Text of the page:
It is in the light of the above that the roles played by the two senior civil servants at the Attroney Genaral Department and Ministry of Justice and Ministry of Finance and Economic Planning (MOFEP) should be contextualized. According to the EOCO report Mr Paul Asimenu, Director of Legal at MOFEP did not only advise the Attorney General to pay Woyome’s claim but also recommended that in his view, it was international best practice. Only he knew where this international best practice descended from. Again, though he accepted that the 2 percent compensation should have been paid on the amount of loan secured by Waterville for the Ghana projects (€764,117,646), he recommended that it should be based on the total of loans arranged (€1,106,470,587) a difference of €342,352,941. What motivated a civil servant to make such evil recommendations is yet to be unearthed. He is also reported to have allegedly written and sign a letter on behalf of the Minster to the AG without the knowledge of and authorization from the minister.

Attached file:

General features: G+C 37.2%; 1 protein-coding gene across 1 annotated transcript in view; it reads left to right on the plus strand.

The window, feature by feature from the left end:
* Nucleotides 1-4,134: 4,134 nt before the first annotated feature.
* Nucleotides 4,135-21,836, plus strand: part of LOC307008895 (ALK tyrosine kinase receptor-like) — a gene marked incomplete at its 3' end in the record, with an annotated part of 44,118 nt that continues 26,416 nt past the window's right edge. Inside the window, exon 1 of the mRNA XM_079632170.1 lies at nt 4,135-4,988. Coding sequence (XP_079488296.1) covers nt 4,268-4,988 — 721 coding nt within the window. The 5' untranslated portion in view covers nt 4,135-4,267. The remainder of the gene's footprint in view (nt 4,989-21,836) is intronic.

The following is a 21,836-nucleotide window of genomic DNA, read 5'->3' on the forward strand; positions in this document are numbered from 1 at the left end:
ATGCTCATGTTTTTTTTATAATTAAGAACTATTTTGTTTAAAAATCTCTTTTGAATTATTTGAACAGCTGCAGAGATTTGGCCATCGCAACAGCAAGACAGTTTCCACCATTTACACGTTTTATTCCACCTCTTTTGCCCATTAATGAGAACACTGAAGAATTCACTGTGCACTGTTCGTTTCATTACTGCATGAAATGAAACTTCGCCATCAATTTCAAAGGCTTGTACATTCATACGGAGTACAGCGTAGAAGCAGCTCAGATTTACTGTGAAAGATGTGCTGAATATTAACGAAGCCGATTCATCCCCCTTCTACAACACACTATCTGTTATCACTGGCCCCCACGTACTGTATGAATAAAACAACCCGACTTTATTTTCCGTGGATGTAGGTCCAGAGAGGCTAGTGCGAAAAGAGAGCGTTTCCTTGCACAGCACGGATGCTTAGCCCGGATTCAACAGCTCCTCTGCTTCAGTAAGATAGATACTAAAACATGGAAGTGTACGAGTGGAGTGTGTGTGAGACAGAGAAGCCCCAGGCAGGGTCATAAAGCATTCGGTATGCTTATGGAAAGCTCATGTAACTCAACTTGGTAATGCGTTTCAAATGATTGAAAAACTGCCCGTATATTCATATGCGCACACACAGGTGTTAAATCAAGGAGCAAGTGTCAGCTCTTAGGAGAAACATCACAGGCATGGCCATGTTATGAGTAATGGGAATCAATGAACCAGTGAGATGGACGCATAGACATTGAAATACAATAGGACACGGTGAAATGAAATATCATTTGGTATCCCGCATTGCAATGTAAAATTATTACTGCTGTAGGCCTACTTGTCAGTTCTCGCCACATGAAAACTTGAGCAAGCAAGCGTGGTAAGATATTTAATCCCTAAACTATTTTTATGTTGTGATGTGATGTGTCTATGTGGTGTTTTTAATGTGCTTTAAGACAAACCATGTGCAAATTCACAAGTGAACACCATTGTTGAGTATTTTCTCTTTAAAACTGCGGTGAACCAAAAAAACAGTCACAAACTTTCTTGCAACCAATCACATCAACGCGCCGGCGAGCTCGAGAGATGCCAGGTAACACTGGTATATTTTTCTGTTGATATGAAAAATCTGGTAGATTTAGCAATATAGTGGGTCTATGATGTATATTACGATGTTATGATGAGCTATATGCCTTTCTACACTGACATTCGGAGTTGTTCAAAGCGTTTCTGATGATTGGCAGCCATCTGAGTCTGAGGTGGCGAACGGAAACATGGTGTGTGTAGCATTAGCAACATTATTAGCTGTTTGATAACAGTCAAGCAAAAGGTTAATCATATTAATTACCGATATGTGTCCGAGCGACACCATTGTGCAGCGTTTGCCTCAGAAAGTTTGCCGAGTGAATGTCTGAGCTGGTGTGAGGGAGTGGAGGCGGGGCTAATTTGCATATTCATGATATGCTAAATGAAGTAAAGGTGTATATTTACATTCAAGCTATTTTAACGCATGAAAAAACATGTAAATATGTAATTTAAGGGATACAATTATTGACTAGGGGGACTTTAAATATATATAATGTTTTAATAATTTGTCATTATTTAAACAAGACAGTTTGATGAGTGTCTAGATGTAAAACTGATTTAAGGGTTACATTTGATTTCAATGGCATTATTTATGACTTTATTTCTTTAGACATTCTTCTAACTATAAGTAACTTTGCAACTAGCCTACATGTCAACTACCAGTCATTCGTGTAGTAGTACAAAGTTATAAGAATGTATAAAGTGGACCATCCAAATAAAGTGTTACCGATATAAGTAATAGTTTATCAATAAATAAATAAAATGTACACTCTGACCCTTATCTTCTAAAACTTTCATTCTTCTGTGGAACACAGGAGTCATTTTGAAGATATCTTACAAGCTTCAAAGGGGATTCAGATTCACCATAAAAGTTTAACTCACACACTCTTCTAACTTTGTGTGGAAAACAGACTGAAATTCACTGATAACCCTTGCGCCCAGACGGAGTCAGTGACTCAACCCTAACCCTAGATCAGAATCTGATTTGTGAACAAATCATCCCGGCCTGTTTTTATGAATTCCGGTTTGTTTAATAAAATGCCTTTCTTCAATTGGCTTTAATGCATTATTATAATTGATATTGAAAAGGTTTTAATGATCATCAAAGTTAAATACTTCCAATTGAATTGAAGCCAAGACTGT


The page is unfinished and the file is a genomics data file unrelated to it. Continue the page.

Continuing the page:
Mr Samuel Nerquaye-Tetteh, the Chief State Attorney’s motivation for producing misleading legal opinion that the state had no case and advised the AG not defend the claim has been exposed by the payment of GHc 400, 000 into his wife’s bank accounts by Mr Woyome. I am of the strong view that he was not motivated by corruption alone but above all the possibility that he intended to sabotage the government. His actions were deliberate. I expected a Chief State Attorney to be clever but by asking Woyome to pay him through his wife was a betrayal of his stupidity and intelligence or both. I am sure Mr Asimenu has been a bit clever and asked Woyome to pay his commison into either a foreign bank account or into the accounts of a non traceable individual.